1839, 1840, 1847
Davy Crockett Almanacs
From 1835 – the year that David Crockett lost his Congressional seat and headed to Texas – to 1856, at least 45 versions of The Crockett Almanac/Davy Crockett’s Almanac were published by various firms. The DRT Library is in possession of three copies from 1839, 1840, and 1847. Historian Paul Andrew Hutton has explored the significance of the almanacs, writing:
A celebrity in his own time, Crockett was elevated to near-mythical status by his heroic death at the Alamo in 1836…He had courted fame while alive, and…he had taken an active role in the creation of his own overblown legend. His story, however, quickly became the property of others. They greatly embellished the core of truth he had projected to create the archetypical backwoodsman and Jacksonian self-made man who captured the imagination of the world.
Additionally, asserts Hutton,
The almanacs ensured a continued notoriety for Crockett long after his death, while at the same time creating a Herculean Davy who accomplished deeds far beyond the capacity of any ordinary mortal. They invented a hard-edged hero for the masses, the popular audience that at first parodied but soon eclipsed Cooper’s romanticized Leatherstocking as the frontier ideal. They enshrined the democratic humor of an expansive, rough-hewn, and bawdy people replete with local idioms, bizarre dialects, fantastic characters, cruel racism, eccentric wit, and clever tricks. The almanac Davy was part braggart, part trickster, part fantasy hero, and all American. He mirrored a still evolving national character – celebrating its crudeness, its toughness, its daring, its egalitarianism, and, above all, its wit.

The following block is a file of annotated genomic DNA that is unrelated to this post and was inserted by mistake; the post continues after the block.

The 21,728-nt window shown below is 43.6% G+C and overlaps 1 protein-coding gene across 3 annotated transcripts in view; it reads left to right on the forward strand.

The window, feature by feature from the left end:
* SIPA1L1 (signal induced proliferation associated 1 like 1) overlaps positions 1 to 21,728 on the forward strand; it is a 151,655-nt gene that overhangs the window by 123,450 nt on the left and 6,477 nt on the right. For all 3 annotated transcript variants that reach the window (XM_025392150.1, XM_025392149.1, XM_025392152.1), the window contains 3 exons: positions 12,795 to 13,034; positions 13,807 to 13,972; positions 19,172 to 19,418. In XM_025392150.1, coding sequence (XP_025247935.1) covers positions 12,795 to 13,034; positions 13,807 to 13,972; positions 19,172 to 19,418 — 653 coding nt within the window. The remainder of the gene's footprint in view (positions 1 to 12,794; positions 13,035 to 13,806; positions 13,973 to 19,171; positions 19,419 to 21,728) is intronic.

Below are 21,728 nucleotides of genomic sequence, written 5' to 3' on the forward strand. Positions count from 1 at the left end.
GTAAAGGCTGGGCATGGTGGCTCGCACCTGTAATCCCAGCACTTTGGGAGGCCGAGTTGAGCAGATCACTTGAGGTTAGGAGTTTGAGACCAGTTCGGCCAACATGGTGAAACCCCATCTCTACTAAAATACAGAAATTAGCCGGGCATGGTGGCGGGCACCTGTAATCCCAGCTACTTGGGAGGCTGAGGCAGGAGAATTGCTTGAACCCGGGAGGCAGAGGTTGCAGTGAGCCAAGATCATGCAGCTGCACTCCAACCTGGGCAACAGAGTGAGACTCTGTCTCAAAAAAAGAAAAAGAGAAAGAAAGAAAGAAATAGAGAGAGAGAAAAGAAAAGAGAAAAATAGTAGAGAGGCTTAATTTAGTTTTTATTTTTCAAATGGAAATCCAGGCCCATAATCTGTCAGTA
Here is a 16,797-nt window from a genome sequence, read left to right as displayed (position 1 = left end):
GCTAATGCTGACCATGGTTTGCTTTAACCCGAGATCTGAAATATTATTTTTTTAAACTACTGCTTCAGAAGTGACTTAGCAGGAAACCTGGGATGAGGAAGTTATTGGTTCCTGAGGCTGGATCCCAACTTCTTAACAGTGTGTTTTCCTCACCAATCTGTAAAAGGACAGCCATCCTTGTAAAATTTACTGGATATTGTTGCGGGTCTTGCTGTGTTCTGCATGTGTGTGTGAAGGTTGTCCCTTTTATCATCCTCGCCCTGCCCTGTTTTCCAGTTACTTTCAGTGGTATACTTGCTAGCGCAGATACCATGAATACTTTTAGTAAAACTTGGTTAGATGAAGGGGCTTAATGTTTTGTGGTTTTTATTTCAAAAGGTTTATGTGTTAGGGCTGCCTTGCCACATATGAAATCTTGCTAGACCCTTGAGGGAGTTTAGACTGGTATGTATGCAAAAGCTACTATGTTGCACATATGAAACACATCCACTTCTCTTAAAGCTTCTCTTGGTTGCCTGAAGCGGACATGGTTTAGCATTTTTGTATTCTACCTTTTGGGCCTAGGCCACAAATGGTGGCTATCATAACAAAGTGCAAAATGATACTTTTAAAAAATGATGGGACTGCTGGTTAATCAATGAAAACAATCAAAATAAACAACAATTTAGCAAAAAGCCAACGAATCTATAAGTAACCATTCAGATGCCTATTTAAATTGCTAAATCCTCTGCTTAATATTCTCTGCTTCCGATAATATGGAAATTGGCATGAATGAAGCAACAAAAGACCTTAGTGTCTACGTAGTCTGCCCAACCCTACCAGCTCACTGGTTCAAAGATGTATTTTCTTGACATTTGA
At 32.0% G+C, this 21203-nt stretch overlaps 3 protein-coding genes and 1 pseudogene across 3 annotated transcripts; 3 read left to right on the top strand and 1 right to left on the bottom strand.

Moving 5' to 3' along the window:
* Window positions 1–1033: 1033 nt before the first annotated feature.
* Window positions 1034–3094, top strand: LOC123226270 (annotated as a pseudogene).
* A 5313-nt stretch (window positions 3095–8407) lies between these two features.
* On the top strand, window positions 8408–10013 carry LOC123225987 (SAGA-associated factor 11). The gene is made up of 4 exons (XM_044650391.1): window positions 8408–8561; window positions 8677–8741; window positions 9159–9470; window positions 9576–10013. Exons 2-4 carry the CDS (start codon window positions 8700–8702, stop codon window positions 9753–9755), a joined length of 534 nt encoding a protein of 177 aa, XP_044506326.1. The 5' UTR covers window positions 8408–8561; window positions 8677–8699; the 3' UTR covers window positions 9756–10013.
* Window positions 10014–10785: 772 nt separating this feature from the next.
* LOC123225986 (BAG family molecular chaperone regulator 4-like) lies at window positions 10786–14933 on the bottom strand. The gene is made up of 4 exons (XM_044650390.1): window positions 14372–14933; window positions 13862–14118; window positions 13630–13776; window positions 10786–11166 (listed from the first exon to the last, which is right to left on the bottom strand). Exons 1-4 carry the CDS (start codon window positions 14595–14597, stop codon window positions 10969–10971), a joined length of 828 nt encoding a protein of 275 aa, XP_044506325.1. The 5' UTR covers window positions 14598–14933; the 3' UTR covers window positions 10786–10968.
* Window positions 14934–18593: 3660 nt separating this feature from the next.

The Crockett almanacs contained some of the same information found in other nineteenth-century almanacs, including calendars, sunrise and sunset times, astronomical data, and important dates, historical anniversaries, and holidays. Primarily, however, the almanacs focused on Crockett himself. Throughout their entire publication history, the almanacs featured comic and exaggerated stories about Crockett battling, hunting, or escaping from eccentric characters (both men and women) and wild animals. Interwoven with these accounts were “folk wisdom and backwoods humor.”
Hutton argues that publication of the Crockett almanacs ceased in the middle 1850s because “the nation was fast losing its sense of humor,” and “rustic tall tales from a seemingly distant past gave little solace to readers facing a dark future.” Additionally, asserts Hutton, “the nationalism of the almanacs soon found fewer adherents in the South, while Crockett looked a bit too Southern to many in the North.” Even though the almanacs eventually fell out of favor with American readers, they had been enormously popular for more than twenty years.